Magdalene of Canossa Life Story
Her birthplace and childhood
The life of Magdalene of Canossa dates back to 1774 the year of her birth as the second child of a noble family from Verona, the Marquis Octavius Canossa and Countess Maria Terese Szluha. The name “Canossa” has been connected with the history of Italy since the 11th Century A.D.
When the famous Countess Matilda (1045-1115) exercised a strong political influence for nearly half a century. Even though the lineage is not clear, in the 17th century the Canossa’s of Verona held a prominent position in the city life.
During her early childhood Magdalen experienced deep suffering. At the age of five her father died in a geological expedition and her mother remarried and left the Canossa Palace and her children behind when Magdalen was seven years of age. In the absence of parental affection Magdalen turned to Maryfor consolation:
“I wept …before Mary, invoking her in tears and calling her by the name of ‘mamma!’… little by little I placed myself in the heart of Mary.”
Magdalen was 15 years old when the French revolution broke out and shook the whole of Europe. In Verona the real consequences were felt about seven years later, when, on June 10, 1796, General Napoleon entered the city as a conqueror.
Her Search for Meaning
The following year Napoleon was a guest at Canossa Palace and Magdalene, being the lady of the house, had to do the honours to the General. He would return in 1805 and 1807 as Emperor. On those occasions too he would be a guest at Canossa Palace, but by that time Magdalene was already undertaking the work she had long wanted to do.
After the revolutionary upheaval, Magdalene of Canossa, among the most influential women of her time, was the protagonist of a spiritual rebirth. In addition to her involvement with a charitable organisation in favour of the wounded and the sick, Magdalen gave special attention to girls living in poverty and those who had been abandoned.
She concentrated her efforts and energy on building up an institution for them, receiving the first two at the “Canossa retreat” in 1801. In that same year Magdalen’s work earned Napoleon’s admiration for the “Charitable Establishment” erected in a suppressed Convent in a poor area.
Magdalene’s growing years were marked by suffering and trials. She lived in a society of contrasts between the very rich and those living extreme poverty. The society she grew up in was forgetful of God and dominated by arrogance and privileges.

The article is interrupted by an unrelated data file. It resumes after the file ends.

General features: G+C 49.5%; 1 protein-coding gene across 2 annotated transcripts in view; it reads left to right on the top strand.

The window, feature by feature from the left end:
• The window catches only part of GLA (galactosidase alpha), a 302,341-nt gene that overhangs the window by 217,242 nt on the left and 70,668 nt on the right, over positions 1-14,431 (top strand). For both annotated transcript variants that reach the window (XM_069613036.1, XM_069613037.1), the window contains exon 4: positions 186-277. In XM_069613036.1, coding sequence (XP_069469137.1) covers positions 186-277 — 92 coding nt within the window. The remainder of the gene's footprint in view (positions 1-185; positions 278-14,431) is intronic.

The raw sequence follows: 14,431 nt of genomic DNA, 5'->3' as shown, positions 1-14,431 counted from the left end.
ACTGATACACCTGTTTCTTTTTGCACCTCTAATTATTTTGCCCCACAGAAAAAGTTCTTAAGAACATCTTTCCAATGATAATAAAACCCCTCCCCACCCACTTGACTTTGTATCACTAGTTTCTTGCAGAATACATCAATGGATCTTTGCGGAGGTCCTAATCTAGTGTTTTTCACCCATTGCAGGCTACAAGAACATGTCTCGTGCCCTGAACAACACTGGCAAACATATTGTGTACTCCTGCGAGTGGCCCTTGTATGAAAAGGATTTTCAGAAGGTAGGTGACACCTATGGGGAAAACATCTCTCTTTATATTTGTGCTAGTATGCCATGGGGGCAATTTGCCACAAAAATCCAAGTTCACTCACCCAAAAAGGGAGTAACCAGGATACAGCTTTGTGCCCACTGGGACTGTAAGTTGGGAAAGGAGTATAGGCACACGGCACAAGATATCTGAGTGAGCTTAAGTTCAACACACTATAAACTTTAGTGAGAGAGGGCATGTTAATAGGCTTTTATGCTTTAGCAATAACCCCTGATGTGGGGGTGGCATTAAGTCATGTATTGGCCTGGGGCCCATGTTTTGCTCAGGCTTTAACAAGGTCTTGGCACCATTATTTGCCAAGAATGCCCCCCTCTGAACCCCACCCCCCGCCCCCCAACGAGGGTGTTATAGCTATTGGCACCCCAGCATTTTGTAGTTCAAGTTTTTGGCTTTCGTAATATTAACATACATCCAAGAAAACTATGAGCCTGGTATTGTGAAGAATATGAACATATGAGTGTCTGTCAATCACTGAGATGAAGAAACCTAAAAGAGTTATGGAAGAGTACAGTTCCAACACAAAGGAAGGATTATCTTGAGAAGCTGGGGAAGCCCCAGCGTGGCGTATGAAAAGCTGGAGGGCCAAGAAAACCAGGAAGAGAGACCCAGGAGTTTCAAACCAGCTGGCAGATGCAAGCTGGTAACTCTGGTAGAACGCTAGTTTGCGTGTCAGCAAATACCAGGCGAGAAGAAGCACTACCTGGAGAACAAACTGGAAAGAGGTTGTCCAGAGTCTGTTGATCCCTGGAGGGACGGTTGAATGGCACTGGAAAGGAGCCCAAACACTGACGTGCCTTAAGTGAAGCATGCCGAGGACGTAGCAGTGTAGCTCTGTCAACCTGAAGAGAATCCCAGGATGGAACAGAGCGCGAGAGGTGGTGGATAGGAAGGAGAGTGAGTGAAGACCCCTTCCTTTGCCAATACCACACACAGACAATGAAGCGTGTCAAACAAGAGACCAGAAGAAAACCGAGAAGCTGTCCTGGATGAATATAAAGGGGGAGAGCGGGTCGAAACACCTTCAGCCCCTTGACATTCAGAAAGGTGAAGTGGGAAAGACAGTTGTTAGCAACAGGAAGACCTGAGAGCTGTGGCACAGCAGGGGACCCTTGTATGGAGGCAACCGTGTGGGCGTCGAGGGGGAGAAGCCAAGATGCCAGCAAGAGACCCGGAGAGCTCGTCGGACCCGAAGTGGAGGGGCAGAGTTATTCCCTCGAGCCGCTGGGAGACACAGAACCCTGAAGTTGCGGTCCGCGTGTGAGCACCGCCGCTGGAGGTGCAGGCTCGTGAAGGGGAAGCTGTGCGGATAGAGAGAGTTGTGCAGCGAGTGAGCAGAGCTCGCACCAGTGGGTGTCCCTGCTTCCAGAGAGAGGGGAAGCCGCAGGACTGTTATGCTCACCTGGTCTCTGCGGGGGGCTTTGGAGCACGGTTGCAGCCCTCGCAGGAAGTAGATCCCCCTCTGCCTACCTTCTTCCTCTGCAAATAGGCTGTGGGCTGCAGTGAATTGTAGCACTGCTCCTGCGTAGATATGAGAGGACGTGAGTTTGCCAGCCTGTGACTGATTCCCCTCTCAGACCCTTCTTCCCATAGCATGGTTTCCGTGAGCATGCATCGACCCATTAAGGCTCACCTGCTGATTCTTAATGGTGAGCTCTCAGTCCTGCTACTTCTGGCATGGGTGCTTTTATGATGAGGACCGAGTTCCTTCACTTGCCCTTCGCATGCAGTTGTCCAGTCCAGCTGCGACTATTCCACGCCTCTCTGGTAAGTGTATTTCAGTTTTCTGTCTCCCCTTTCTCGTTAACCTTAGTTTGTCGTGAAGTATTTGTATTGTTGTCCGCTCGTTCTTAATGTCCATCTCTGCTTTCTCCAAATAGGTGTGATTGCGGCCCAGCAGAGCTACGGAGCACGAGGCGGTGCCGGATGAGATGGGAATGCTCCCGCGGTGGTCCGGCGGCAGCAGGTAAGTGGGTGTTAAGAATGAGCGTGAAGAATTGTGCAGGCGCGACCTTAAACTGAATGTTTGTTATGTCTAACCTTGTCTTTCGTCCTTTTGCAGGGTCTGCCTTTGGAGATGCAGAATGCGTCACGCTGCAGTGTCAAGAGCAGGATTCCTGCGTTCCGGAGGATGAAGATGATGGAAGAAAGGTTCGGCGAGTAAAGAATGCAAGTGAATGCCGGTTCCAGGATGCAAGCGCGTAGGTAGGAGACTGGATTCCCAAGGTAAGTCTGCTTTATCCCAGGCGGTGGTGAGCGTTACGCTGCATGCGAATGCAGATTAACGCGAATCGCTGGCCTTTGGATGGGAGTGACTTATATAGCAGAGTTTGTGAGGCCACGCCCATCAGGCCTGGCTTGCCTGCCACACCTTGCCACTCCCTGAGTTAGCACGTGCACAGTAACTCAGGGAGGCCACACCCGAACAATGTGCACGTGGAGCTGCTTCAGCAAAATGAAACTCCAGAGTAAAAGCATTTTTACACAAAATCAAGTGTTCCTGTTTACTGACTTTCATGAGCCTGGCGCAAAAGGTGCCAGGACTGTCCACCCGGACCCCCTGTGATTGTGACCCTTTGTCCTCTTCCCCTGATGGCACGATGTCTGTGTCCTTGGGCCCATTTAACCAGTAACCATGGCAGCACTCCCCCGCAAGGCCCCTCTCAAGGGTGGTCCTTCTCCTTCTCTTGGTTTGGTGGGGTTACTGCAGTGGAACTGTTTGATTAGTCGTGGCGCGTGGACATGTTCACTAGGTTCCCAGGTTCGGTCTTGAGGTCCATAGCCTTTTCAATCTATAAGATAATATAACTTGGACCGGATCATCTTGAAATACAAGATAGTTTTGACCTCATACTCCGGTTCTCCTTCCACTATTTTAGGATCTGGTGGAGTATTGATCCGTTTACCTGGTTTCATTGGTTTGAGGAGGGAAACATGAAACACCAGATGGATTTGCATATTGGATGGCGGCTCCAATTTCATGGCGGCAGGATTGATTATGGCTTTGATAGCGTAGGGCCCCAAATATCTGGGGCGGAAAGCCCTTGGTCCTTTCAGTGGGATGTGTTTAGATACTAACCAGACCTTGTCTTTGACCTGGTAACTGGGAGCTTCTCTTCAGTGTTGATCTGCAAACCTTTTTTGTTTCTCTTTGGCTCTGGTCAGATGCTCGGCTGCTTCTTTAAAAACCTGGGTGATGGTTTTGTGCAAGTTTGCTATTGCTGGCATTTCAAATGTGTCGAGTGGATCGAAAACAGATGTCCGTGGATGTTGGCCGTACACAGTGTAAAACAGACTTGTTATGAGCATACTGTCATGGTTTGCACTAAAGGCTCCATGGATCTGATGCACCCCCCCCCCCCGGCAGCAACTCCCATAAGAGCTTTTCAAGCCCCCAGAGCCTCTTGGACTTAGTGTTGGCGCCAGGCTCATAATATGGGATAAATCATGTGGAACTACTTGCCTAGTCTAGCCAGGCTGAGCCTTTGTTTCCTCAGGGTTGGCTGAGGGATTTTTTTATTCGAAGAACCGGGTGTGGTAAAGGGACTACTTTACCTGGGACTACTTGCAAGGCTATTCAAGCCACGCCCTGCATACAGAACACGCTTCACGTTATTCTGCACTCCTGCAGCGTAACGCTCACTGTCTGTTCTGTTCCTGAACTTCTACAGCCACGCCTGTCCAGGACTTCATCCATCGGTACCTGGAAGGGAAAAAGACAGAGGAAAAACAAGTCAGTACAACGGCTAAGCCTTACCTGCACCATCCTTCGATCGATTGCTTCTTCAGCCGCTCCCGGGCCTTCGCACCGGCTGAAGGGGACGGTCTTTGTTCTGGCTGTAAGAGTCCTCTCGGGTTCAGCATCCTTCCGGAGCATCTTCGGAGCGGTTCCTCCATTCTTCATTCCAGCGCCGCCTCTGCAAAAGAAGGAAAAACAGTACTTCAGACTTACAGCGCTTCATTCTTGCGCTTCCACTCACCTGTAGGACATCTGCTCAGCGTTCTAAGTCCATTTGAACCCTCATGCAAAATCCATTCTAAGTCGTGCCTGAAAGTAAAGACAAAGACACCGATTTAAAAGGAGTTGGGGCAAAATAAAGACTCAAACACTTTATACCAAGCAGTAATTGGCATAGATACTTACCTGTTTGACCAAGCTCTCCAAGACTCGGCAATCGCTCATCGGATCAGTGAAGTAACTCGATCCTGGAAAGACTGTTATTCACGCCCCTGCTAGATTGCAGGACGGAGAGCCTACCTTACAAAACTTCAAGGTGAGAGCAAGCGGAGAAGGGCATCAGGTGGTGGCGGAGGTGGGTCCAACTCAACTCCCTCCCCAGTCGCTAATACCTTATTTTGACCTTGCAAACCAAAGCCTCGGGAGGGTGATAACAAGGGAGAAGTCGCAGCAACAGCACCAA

It was in this environment that Magdalene discovered deep within herself the desire to share the life of Christ in the salvation of many who had been abandoned in their poverty, exploited by the egoism of the rich and oppressed by the evils of her day. Magdalene began to give of herself without reserve to children, youth and women who had to reckon with economic as well as moral, spiritual, intellectual and family poverty.
Her Goal Fulfilled
In 1808 Magdalen left the Canossa Palace indefinitely and with some companions, established herself in the poverty-stricken district of San Zeno where she was happy to give herself. This small group of women would become the contemplatives not of the cloister but on the street. Magdalen called her companions “Daughters of Charity” because their task was to reveal God’s love to humanity.
A Heart Open to the World
“The spirit of the Daugthers of Charity is to be detached from everything and everybody, to be available to serve the Lord in every country” (quoted from Magdalene of Canossa, Letter II/I page 226)
Magdalen’s vision implied a Missionary spirit often stating that she was prepared to go anywhere and do anything so that Jesus would be known and loved. But this particular dream was not to be realised in her lifetime. Today the Daughters of Charity living the spirit of Magdalene are present in 35 countries around the world and the “Canossian family” includes the Canossian Sons of Charity (priests/brothers), the Secular Missionaries of St. Magdalene and the Association of the Lay Canossians.
On October 2, 1988 Pope John Paul 11 proclaimed Magdalen “Saint”, a prophet of Charity. Magdalen, with her life, has written a significant page in the history of humanity, a page that speaks of her personal journey in the Spirit, and above all of the Greatest Love of Christ in a broken world.
10 April 1835
Magdalen died peacefully.
7 December 1941
Pope Pius XII declared her Blessed.
2 October 1988
Pope John Paul II proclaimed her a Saint.